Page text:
Plans by Indiana lawmakers to install slot machines at two racetracks near Indianapolis didn’t sit well with Las Vegas-based Pinnacle Entertainment.
The casino operator announced Tuesday during its first-quarter earnings report it was indefinitely postponing construction of a $45 million, 250-room hotel expansion at its Belterra casino due to the increased competition. Pinnacle executives said they would put the money into other company ventures.
Belterra, which is Pinnacle’s second-largest revenue producer behind the company’s L’Auberge du Lac hotel-casino in Lake Charles, La., is located about two hours from Indianapolis, which is considered the property’s third-largest feeder market behind Cincinnati and Louisville, Ky.
Indiana is making plans to add 4,000 slot machines at the two Indianapolis racetracks.
“We think the decision is prudent given the likelihood of increased competition in one of Belterra’s key feeder markets, and that Pinnacle will find another use for the $45 million in capital investment planned for the project,” Bear Stearns gaming analyst Joe Greff said in a note to investors.
It’s not that Pinnacle is at a loss for projects that can use the $45 million. During its conference call with analysts and investors, Pinnacle executives outlined the company’s booming expansion plans, including two casinos in St. Louis, an addition to L’Auberge and development of a resort in Atlantic City.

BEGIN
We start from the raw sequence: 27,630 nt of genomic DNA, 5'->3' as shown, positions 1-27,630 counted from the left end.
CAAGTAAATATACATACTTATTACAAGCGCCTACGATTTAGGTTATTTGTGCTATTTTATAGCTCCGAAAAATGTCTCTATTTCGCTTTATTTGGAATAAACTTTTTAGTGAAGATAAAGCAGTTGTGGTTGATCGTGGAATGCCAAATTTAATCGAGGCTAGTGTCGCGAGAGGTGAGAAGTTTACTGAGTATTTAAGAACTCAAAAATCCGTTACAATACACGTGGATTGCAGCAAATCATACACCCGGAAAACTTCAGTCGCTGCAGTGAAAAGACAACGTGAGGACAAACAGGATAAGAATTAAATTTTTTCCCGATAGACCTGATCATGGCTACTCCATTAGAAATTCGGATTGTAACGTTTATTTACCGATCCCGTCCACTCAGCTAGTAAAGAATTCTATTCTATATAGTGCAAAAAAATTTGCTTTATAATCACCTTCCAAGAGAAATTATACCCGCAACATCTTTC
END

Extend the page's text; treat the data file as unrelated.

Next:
During the quarter, which ended March 31, Pinnacle said its net income fell 78 percent as competition on the Gulf Coast, shut down a year ago by two hurricanes, returned to reclaim some of the lost business.
Pinnacle said its net income was $2.9 million, or 5 cents per share, down from $13.5 million, or 28 cents per share, earned a year ago. Analysts polled by Thomson Financial expected Pinnacle’s net income to be 12 cents per share
Company revenue fell 0.6 percent, to $232.8 million from $234.1 million.
Pinnacle’s earnings were affected by decreased business at Boomtown New Orleans, which remained open while several competitors were closed following the aftermath of Hurricane Katrina in August 2005. The casino’s revenues were $41.7 million in the quarter, well off the inflated $63.2 million in the first quarter of 2006.
Meanwhile, Pinnacle added revenues from the President Casino in St. Louis, which was purchased in December. The riverboat casino, which is near the company’s under-construction $495 million Lumiere Place, had revenues of $16.5 million in the quarter.
Lumiere Place, located near the Gateway Arch in downtown St. Louis, is expected to open by early December. Pinnacle is building a second $400 million hotel-casino in St. Louis County that is expected to open in 2008.
“Our properties are continuing to perform well and posted solid overall results in the quarter,” Pinnacle Chairman Dan Lee said. “Just as important, we’ve made significant progress on our development pipeline.”
L’Auberge du Lac, which is expected to top-off next week on construction of $45 million, 250-room hotel expansion, continued to be the company’s flagship property, with revenues of $77.8 million in the quarter.
“Overall, Pinnacle’s results came in above our expectations,” Deutsche Bank gaming analyst Elizabeth McNellis said in an investors note. “We anticipate that 2007 remains a transition year, and investors should focus on the company’s extensive growth pipeline.
Pinnacle shares rose $1.08, or 3.88 percent, Tuesday to close at $28.90 on the New York Stock Exchange.